COVID-19 Drugs: Studies Identify That Anti-Inflammatory Drugs Carprofen and Celecoxib Could Also Have Antiviral Properties Against COVID-19
: Spanish researchers from the Rovira i Virgili University Department of Cheminformatics and Nutrition have identified that the anti-inflammatory drugs carprofen and celecoxib could have antiviral properties against the SARS-CoV-2 coronavirus that causes the deadly COVID-19 disease, by inhibiting replication of the virus.
The research study has been published by the International Journal of Molecular Sciences (IJMS). https://www.mdpi.com/1422-0067/21/11/3793
The outbreak of the COVID-19 pandemic and its rapid spread has resulted in the medical and scientific community working on developing an effective treatment for the COVID-19 disease. To date there are still no effective drugs to treat the disease. It is extremely critical to find drugs that can either suppress the activity of the virus or to eradicate it, as the possibility of an effective vaccine materializing to prevent COVID-19 seems actually remote day by day despite the “hot-air’ being spewed by unscrupulous government authorities and greedy pharmaceutical companies.
As a result of this urgency, the Spanish URV's Cheminformatics and Nutrition research group has carried out a computational screening to predict whether there is a medicine authorized for treating another pathology that can inhibit the main protease of the virus (M-pro). This is critical to the whole process because this enzyme plays an essential role in the replication of the virus.
The research demonstrates that a human and a veterinary anti-inflammatory drug Celecoxib and Carprofen can inhibit a key enzyme in the replication and transcription of the virus responsible for COVID-19.
The drug repurposing research study used computer techniques to analyze whether 6,466 drugs authorized by various drug agencies for both human and veterinary use could be used to inhibit the M-pro enzyme.
The M-pro enzyme is a protease that is responsible for cutting two polypeptides (generated by the virus itself) and generating a number of proteins that are essential for the reproduction of the virus. Some of the trials coordinated by the WHO against the COVID-19 pandemic also aim to inhibit M-pro using two antiretrovirals such as lopinavir and ritonavir (drugs initially designed to treat HIV).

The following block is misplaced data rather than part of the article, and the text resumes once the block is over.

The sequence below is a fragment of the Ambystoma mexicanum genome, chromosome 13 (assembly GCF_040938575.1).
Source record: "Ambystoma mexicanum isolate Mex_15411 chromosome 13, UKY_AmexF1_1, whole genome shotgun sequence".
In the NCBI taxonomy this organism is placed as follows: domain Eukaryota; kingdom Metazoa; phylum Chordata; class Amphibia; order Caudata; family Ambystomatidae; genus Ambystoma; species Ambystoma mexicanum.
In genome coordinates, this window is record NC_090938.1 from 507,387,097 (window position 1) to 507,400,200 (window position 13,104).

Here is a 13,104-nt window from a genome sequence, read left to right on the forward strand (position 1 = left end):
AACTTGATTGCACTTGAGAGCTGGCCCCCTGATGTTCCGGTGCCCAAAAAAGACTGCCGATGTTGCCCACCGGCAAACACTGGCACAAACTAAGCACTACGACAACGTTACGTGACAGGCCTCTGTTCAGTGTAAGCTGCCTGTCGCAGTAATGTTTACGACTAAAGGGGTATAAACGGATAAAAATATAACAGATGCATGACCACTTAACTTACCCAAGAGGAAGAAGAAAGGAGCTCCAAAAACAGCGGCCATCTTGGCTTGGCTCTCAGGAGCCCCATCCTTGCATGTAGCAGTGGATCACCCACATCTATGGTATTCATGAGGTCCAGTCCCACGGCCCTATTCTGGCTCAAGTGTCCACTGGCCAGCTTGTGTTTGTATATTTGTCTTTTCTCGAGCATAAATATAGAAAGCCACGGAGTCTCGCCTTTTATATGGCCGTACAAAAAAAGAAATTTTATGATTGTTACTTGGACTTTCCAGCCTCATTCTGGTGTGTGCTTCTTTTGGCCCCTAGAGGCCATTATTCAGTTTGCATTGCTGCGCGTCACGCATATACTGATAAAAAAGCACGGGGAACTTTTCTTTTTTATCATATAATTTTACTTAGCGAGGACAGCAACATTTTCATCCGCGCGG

The research study findings indicated that 7 of these 6,466 drugs may inhibit M-pro. The results have been shared with the international initiative COVID Moonshot which has selected 2 of these 7 compounds (i.e., Carprofen and Celecoxib) in order to test their ability to inhibit M-pro in vitro.
Further research showed that show that at a concentration of 50 μM of Celecoxib or Carprofen, the inhibition of the in vitro activity of M-pro is 11.90 and 4.0%, respectively. Therefore, both molecules could be used as a starting point for further lead optimization to obtain even more potent derivatives.
The research by the Cheminformatics and Nutrition research group from the Biochemistry and Biotechnology Department of the URV has been led by Drs. Gerard Pujadas and Santi Garcia-Vallvé with the collaboration of Dr Aleix Gimeno, Dr María José Ojeda-Montes and Dr Adri&a
mp;agrave; Cereto-Massagué, the Ph.D. students Guillem Macip and Bryan Saldivar-Espinoza and student Júlia Mestres-Truyol (double degree student in Biotechnology and in Biochemistry and Molecular Biology at the URV).
The research study is the first to be published worldwide on drug repositioning as inhibitors of SARS-CoV-2 M-pro where computational predictions are experimentally corroborated. The remaining 5 molecules are expected to be selected soon by COVID Moonshot so that their bioactivity can be tested as well.
Another Chinese that has yet to be peer-reviewed showed that Celecoxib (Celebrex) also demonstrated the ability to inhibit the cytokine storms in patients with COVID-19. https://www.medrxiv.org/content/10.1101/2020.05.05.20077610v1
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